It is not known when Whistler gave this to Moore, but they were friends from the mid-1860s: it is most likely that it was given to him around the time of Whistler's bankruptcy in 1879. On 25 November 1892 Alexander Reid, having offered Albert Moore £80 for it, wrote to Whistler stating that he was negotiating its purchase after seeing it in Whistler's studio, so Whistler sent it to Reid in Glasgow; Moore was annoyed because a price was not settled, and eventually Reid paid £90 for it. 1
The Glasgow art critic, collector and dealer, Arthur Kay, lent it to an exhibition in 1893 and may have sold it to Dugal M'Corkindale, who lent it to the Glasgow International Exhibition in 1901. Within a year it was sold again. According to dealers' records, it was sold by Duret (though this seems a little odd) through Messrs Agnew (a/c #404) to J. W. Martin White on 19 April 1902, and by White to C. L. Freer, in August I908 for £1900.
This nocturne was first exhibited at the Society of French Artists in 1876, when the correspondent for the Glasgow Herald described it:
' "A Winter Fog" (140) will probably attract the most admiration, and most truly does it deserve all that can be said of it. The snow has been falling, and night has closed in, bringing with it fog and mist, through which, at the corner of the street, the glimmer of a warm, well-lighted room faintly struggles, whilst the looker's gaze seems to lose itself in the suggested murkiness of the street beyond.' 2
The critic writing for The Academy, probably William Michael Rossetti (1829-1919), described the painting in enough detail to identify it:
'Mr. Whistler has lately completed three interesting studies of landscape. One of these is a winter scene, and records an attempt to interpret the effect of snow at dusk when the white tones of the earth are caught and overpowered by the darkened mist that hangs in the air. As in all the artist's paintings of landscape, the constant realities of the chosen scene yield to the momentary influences under which the scene is viewed. The sombre tones of the earth reveal not the familiar qualities of snow, but the particular aerial conditions by which these are controlled and modified. And in the yellow and softly diffused light that glimmers from a window at the end of the little street, as well as in the heavy darkness of the sky above, and in the uncertain forms of houseroof or tree that stand against the sky, the spectator has so many more symbols by which to measure the density of the thick night air, and to realise its attributes of colour.' 3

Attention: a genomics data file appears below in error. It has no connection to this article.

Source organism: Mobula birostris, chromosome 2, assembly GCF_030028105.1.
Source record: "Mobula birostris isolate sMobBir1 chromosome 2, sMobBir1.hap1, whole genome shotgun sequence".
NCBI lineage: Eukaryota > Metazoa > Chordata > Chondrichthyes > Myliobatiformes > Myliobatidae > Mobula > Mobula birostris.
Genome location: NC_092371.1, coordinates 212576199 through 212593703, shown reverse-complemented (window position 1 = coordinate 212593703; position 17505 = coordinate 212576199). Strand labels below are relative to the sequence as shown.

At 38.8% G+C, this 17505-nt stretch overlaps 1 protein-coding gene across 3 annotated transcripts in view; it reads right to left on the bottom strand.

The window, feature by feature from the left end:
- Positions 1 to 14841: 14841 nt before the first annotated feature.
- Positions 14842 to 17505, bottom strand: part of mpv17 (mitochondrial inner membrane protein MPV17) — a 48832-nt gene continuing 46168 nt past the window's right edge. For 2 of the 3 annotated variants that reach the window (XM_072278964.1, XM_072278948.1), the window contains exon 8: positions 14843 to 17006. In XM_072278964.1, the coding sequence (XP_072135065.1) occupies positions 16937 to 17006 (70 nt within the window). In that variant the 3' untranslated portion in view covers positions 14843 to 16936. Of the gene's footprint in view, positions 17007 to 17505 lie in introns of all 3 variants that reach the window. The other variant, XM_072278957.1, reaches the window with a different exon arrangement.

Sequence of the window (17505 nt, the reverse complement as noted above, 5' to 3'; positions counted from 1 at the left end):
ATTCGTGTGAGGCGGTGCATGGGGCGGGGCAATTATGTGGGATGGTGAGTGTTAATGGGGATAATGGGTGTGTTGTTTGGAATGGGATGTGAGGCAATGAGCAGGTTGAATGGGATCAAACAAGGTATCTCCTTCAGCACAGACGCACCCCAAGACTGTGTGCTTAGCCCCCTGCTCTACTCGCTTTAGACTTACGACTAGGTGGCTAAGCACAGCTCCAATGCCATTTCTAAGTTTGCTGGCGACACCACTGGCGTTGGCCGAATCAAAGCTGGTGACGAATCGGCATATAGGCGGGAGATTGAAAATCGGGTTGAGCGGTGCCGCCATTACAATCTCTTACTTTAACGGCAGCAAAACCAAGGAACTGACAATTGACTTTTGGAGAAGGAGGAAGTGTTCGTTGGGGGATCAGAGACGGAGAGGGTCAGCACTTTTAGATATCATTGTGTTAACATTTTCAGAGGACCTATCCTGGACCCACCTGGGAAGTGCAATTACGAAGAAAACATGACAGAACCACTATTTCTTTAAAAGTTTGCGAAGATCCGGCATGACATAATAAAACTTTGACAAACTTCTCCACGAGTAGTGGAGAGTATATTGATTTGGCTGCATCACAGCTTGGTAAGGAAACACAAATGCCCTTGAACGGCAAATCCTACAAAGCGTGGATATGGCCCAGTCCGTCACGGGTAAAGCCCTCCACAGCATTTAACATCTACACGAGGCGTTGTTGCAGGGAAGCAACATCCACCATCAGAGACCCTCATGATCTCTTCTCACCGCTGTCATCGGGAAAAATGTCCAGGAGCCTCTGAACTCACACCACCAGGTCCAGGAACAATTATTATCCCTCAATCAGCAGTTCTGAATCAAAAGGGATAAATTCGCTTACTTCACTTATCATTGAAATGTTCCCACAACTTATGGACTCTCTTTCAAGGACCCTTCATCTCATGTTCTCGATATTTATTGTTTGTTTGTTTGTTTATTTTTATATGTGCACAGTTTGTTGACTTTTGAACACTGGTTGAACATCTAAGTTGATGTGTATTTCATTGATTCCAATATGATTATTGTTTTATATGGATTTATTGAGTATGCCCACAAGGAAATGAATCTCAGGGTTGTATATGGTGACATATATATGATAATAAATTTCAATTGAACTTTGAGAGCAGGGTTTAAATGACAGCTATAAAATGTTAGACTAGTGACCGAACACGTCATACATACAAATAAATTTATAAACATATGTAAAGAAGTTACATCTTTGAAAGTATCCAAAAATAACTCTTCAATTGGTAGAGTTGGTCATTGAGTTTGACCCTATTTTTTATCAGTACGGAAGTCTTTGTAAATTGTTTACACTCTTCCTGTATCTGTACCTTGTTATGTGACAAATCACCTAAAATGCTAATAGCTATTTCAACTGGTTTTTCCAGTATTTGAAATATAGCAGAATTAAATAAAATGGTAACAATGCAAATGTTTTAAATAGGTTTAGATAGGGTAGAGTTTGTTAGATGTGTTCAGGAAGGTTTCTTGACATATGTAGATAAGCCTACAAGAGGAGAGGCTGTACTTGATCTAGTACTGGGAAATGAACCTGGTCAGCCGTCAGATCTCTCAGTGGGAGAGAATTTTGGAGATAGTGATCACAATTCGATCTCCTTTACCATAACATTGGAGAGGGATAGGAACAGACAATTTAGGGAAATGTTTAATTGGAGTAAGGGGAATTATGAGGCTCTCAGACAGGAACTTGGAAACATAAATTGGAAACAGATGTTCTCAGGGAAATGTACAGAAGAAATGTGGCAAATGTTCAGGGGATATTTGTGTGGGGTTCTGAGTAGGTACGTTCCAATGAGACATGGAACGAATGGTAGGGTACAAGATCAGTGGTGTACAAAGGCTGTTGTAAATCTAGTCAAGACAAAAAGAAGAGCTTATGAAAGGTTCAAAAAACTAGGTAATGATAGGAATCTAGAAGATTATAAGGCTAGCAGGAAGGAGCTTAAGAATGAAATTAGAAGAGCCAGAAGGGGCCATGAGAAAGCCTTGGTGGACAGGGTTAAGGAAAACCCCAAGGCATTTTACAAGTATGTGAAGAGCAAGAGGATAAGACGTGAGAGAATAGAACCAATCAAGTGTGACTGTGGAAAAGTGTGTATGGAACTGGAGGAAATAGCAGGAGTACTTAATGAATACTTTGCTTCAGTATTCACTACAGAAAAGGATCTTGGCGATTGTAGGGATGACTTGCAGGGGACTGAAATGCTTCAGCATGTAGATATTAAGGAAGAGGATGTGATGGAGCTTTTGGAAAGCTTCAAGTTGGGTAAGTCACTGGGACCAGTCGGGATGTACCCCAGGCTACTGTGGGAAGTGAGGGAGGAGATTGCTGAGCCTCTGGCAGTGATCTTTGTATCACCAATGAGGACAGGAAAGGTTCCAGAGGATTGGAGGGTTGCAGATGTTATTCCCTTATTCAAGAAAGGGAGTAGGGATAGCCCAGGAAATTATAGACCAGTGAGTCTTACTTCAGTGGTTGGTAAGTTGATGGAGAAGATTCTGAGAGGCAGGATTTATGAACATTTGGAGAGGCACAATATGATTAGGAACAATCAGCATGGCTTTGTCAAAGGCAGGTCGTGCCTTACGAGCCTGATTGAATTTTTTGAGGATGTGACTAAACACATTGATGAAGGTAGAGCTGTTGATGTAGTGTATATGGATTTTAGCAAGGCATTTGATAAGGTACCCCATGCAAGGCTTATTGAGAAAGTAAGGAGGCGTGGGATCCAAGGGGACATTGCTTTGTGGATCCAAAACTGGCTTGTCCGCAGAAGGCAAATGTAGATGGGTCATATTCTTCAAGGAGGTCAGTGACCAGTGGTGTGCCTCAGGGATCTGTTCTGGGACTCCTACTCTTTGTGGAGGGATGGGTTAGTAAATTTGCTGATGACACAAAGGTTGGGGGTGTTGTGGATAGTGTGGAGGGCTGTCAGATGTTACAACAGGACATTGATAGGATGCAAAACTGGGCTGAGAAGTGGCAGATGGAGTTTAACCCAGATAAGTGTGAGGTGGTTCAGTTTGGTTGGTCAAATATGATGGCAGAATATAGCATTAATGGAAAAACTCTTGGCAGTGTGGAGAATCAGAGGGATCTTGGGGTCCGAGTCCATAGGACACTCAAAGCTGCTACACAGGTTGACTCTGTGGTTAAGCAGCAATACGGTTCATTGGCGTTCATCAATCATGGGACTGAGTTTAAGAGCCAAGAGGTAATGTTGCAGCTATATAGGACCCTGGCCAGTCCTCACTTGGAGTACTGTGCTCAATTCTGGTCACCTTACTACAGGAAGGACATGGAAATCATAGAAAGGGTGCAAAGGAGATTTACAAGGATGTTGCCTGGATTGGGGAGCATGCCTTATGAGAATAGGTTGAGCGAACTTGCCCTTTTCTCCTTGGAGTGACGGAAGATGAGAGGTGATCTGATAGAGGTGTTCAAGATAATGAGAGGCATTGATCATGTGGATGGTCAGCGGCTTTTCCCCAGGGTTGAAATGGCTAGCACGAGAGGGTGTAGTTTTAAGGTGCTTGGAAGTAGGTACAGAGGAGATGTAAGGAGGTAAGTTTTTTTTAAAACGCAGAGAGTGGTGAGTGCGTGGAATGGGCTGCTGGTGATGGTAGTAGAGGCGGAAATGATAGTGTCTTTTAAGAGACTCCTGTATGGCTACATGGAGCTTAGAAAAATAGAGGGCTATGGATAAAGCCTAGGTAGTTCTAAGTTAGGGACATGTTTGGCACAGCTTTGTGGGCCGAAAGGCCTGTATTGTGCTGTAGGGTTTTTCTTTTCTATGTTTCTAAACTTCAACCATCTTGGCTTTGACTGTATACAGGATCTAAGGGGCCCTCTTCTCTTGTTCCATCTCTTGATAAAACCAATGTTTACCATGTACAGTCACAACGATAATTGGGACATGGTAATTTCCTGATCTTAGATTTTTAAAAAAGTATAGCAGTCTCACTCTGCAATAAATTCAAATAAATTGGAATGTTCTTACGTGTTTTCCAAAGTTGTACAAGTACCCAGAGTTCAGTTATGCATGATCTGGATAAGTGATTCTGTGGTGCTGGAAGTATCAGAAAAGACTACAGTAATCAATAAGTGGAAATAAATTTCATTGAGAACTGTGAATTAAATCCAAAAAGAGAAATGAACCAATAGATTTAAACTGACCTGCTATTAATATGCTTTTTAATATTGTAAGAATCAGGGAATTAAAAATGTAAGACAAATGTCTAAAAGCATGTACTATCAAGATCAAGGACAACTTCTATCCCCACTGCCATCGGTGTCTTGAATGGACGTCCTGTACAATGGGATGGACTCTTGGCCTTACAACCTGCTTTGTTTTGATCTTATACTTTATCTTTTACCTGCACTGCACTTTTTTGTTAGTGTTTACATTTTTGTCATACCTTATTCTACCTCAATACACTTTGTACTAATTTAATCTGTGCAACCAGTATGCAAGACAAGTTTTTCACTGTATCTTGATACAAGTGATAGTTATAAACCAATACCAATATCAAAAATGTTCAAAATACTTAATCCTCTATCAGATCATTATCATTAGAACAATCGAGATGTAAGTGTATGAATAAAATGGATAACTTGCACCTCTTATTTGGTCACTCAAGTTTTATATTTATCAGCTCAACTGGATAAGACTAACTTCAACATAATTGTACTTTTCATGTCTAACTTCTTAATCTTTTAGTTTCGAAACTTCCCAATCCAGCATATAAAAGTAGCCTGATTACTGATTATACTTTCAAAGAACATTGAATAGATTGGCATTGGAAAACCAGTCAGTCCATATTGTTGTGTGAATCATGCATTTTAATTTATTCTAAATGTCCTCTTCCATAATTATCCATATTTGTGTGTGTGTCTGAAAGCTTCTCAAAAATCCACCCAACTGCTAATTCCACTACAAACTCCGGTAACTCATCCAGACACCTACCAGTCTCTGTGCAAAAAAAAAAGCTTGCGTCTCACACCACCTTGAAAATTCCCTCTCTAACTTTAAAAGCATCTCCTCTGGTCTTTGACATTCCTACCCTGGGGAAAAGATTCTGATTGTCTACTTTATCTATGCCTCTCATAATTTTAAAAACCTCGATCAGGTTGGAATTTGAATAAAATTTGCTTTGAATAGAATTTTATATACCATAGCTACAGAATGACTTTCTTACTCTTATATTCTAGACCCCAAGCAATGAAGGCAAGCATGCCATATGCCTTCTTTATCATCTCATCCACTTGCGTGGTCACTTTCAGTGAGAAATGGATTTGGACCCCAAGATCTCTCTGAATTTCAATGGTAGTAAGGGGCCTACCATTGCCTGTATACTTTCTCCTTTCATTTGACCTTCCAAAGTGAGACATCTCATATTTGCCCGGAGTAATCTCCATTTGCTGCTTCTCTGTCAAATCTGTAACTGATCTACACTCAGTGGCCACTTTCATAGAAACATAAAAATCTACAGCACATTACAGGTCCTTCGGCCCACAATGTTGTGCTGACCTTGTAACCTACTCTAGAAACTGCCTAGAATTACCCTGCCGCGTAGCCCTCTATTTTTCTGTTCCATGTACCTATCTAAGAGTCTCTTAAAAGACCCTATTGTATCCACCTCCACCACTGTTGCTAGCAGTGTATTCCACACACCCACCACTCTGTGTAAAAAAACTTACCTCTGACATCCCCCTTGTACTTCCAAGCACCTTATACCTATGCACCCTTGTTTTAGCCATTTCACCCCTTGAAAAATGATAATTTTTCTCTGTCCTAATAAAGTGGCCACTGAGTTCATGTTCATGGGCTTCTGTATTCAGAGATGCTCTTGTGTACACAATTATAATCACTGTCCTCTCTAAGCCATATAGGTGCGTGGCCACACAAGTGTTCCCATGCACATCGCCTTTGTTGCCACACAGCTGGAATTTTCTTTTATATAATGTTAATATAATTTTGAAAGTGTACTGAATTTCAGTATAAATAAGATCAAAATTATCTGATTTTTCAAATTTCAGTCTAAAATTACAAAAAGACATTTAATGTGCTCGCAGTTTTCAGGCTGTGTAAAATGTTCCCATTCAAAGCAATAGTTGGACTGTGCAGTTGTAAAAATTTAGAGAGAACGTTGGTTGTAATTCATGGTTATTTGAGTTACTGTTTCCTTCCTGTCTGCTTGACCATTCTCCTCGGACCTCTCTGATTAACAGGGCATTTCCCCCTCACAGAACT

During the time that Albert Moore owned the painting, it was not exhibited until the Goupil show in 1892. From there, it went directly to Goupil’s Paris branch for submission to the Salon. D. C. Thomson intended it to be reproduced in the Goupil Album in 1892 but some proofs were 'shockingly bad', complained Whistler. 4
The Ardrossan and Saltcoats Herald on 24 March 1893 described the painting as 'soft and delicate in colour, it makes a rather weird picture of a dim, deserted square.' 5 The Glasgow art critic, Arthur Kay (1860-1939), who owned this work briefly, kept press cuttings regarding the 1893 exhibition, some describing the painting as 'a morning effect' and 'One of Mr Whistler's studies in grey.' 6 Another critic called it 'A badly placed unnamed Whistler – an "arrangement in grey." ' 7 Percy Bate (1868-1913) praised the painting, 'A Nocturne in Blue' when it was shown in Glasgow in 1901:
'the dim mass of the houses that form two sides of the London square; the attenuated trees, ghostly in the moonlight; the exquisite indications of the evening haze of a town atmosphere; and the beautiful shivering blue of the sky, are all most charmingly rendered; and this work alone, small as it is, is one of the most notable landscape paintings in the gallery.' 8
By the terms of C. L. Freer's bequest to the Freer Gallery of Art, the painting cannot be lent to another venue.
1: Reid to Whistler, 25 November and 10 December 1892, Reid to B. Whistler, 2 and December 1892, GUW #05143, #05145, #05146; Moore to Whistler, 28 November 1892, and Whistler's reply, ]29 November 1892], Moore to Whistler, 5 December , GUW #04170, #09220, #04171 and #04172.
Last updated: 23rd November 2020 by Margaret